I was recently asked for tips on how to promote a book based on a recent success. I really wanted to say “There is no easy way,” because, frankly, there isn’t. It requires work, research, and some communication with other writers to discover what works…and what doesn’t. Decisions then have to be made. The first of which is “Do I run my book free?”
There’s definite advantages to free, as long as you view it as unpaid advertising. For new writers just breaking into the Indie/Self-published business, it’s a great way to get your name out there without a lot of out-of-pocket expense. The downside is that you’ll get a lot of downloads, but not necessarily the reviews that you need in order to get noticed. And some of the reviews you do get won’t be positive.
Addendum: If you’re a new writer, as painful as those are, pay attention to those negative reviews. There is a bit of a backlash to being an Indie writer, so you may see one or two knee jerk ‘needs editing’ comments. More than one or two, though, and you might want to take another look at your editing – or hire an editor if you haven’t. Ditto if you’re criticized for your cover art.
And you need those reviews. That’s how many of the other sites determine if your book is worth promoting on their page. Many require a certain number of positive reviews. (Never review your own book, it’s tacky.)
Take advantage of all the free advertising you can. Some sites will give you free advertising in exchange for putting their banner or badge on your page. Don’t forget to include your own page or pages as promotion. Create an author page that’s separate from your personal page. Not all readers will want to know about your relationships or what you had for dinner. This way they can choose, and you can post what you like on your personal page.
Do interviews. Guest on blogs. Find Facebook pages for writers to get advice and assistance, and for your genre for promotion. Read the posts and the comments. Some will do Facebook follows – use your author page – that will help build your name value.
Do NOT post ‘buy my book’ promotion everywhere, all the time. It’s annoying to readers and other writers. Also, try not to ‘step’ on someone’s promotion, give it a little time. Be respectful and considerate at all times. Other people want to help those that are nice to them. Readers like to see writers that are nice. Be nice.
The one drawback to free promotion is the perceived value. Many folks will download anything free, but never read the book. You also make nothing on your book yourself. The other problem is the sheer number of free promotions. Amazon’s Kindle Direct Publishing Select does much of that for you, but they also put a moratorium on outside free marketing when they found themselves overwhelmed by free offerings. Use those free sites judiciously. Most require up to twenty-one days advance notice, and won’t let you promote again for another ninety days. Plan accordingly.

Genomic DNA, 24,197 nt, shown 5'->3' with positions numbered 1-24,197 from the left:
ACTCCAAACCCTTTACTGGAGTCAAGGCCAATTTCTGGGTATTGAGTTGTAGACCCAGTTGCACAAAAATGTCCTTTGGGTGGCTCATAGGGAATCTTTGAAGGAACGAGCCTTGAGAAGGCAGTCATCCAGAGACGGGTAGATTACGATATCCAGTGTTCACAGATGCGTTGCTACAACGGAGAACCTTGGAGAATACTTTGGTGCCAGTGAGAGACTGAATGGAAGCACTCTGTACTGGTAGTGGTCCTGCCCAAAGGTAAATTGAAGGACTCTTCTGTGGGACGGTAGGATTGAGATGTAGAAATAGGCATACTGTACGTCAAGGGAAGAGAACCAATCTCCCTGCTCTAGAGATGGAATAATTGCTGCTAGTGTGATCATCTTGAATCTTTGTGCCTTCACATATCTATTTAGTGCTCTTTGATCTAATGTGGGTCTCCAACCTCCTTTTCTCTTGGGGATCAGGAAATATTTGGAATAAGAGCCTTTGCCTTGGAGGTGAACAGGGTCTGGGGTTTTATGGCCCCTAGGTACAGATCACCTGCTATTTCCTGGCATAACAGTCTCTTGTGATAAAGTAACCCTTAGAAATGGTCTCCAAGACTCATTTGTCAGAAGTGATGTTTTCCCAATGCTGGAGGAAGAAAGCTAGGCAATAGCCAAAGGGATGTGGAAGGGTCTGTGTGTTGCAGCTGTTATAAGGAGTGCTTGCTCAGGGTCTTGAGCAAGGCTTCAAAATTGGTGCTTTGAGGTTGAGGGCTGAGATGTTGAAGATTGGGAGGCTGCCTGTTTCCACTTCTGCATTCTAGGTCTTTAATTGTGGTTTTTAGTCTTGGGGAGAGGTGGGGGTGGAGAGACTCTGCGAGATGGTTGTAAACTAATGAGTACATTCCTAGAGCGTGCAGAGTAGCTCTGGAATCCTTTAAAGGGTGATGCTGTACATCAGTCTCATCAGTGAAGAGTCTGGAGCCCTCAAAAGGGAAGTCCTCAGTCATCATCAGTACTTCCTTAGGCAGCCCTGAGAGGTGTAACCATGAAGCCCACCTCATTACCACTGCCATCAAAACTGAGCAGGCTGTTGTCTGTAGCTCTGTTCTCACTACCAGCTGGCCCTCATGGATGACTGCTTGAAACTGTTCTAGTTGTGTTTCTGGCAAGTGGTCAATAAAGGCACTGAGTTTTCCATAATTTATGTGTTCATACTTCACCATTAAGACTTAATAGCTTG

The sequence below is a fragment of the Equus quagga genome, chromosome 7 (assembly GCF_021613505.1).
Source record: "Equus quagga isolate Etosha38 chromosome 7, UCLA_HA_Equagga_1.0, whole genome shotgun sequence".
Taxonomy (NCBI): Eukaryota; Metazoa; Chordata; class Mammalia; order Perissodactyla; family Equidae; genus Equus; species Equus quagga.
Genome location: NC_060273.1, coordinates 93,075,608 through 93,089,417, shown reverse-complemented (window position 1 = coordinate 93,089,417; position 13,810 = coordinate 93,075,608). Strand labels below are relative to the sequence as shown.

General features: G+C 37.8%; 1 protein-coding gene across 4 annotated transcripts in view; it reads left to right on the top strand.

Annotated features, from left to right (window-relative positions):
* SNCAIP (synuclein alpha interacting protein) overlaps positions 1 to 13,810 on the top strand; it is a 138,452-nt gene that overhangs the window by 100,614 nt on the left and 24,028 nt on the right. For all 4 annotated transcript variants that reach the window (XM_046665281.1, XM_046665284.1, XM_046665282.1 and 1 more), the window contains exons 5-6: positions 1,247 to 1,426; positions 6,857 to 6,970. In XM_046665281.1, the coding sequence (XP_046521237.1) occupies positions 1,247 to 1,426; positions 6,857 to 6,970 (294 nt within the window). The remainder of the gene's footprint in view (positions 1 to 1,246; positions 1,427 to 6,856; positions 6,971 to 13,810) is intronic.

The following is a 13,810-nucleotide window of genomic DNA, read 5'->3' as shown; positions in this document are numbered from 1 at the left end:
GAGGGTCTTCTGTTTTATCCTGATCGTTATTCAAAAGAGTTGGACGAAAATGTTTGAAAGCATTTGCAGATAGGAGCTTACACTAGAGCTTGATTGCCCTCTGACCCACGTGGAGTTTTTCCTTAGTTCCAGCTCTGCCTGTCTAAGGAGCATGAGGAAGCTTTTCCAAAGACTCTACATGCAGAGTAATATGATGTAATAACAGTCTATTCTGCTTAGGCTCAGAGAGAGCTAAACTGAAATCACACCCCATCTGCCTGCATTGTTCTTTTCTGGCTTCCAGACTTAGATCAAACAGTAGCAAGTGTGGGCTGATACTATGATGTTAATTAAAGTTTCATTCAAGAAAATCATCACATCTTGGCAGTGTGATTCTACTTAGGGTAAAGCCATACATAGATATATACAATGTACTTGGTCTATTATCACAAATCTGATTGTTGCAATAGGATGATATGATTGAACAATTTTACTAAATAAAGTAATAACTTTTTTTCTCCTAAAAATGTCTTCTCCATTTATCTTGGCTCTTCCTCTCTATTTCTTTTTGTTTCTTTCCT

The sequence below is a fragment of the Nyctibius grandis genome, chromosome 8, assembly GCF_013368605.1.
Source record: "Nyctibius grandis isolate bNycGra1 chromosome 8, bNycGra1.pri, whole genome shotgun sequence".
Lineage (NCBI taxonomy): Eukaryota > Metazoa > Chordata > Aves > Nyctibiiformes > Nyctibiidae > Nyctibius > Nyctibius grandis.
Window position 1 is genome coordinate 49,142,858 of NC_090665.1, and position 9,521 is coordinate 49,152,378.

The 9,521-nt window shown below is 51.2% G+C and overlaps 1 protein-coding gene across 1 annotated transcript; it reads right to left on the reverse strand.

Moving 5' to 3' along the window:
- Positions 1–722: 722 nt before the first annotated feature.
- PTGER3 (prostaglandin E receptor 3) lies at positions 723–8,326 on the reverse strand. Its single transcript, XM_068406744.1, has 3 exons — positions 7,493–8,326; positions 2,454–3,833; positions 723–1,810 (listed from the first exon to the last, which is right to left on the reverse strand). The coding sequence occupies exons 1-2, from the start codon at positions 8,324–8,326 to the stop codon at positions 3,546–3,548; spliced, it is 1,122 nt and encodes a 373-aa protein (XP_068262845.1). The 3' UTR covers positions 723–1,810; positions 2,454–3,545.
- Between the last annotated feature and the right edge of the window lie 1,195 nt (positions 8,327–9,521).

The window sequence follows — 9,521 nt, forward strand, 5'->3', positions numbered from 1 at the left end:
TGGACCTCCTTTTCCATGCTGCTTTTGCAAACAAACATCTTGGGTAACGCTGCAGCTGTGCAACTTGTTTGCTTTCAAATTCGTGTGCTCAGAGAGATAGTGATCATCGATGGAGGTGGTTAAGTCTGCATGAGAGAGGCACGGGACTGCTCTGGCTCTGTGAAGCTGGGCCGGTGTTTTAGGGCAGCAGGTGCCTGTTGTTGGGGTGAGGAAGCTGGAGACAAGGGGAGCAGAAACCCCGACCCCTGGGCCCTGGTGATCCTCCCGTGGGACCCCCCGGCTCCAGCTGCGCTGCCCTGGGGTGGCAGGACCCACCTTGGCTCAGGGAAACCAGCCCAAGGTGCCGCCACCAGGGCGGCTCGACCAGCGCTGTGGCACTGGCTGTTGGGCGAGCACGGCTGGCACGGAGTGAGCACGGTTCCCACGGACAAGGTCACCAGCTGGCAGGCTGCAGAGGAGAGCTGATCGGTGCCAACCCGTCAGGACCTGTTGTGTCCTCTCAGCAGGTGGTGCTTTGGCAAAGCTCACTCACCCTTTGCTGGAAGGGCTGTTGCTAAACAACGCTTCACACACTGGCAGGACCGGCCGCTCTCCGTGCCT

Once you have at least ten good reviews that’s the time to decide whether to do paid advertising. Ideally you want to spend as little money as possible, so you want to consider the best sites – Pixel of Ink, Ereader News Today and Bookbub among them – and prices will vary. Some will do better with certain genres, too. It’s easy enough to check to see which or who does well. I was lucky and learned about my most recent promotion site from another writer.
Once you’ve decided which site to use, you’ll have to schedule your offering. Don’t get too excited over the numbers for free books – as I said earlier, you’ll give a lot of books away, but yours may not get read. Do some careful crowing (bragging) but don’t get carried away. Paid promotion is another thing. People who are willing to spend even ninety-nine cents are more likely to read what they bought.
The downside of paid – besides the money spent – can be that once spent, you often can’t get a refund if something changes. And no amount of promotion/publicity can make up for a bad book. If you get nothing but negative reviews, you need to make some changes.
Only three things are true in the writing/publishing business
- It’s a marathon, not a sprint. The overnight successes often weren’t overnight.
- Nothing sells book one better than book two. Write more books. Especially, write more good books. A badly written book will not sell.
- Nothing is easy, just keep writing, keep trying. The only failure is when you stop trying.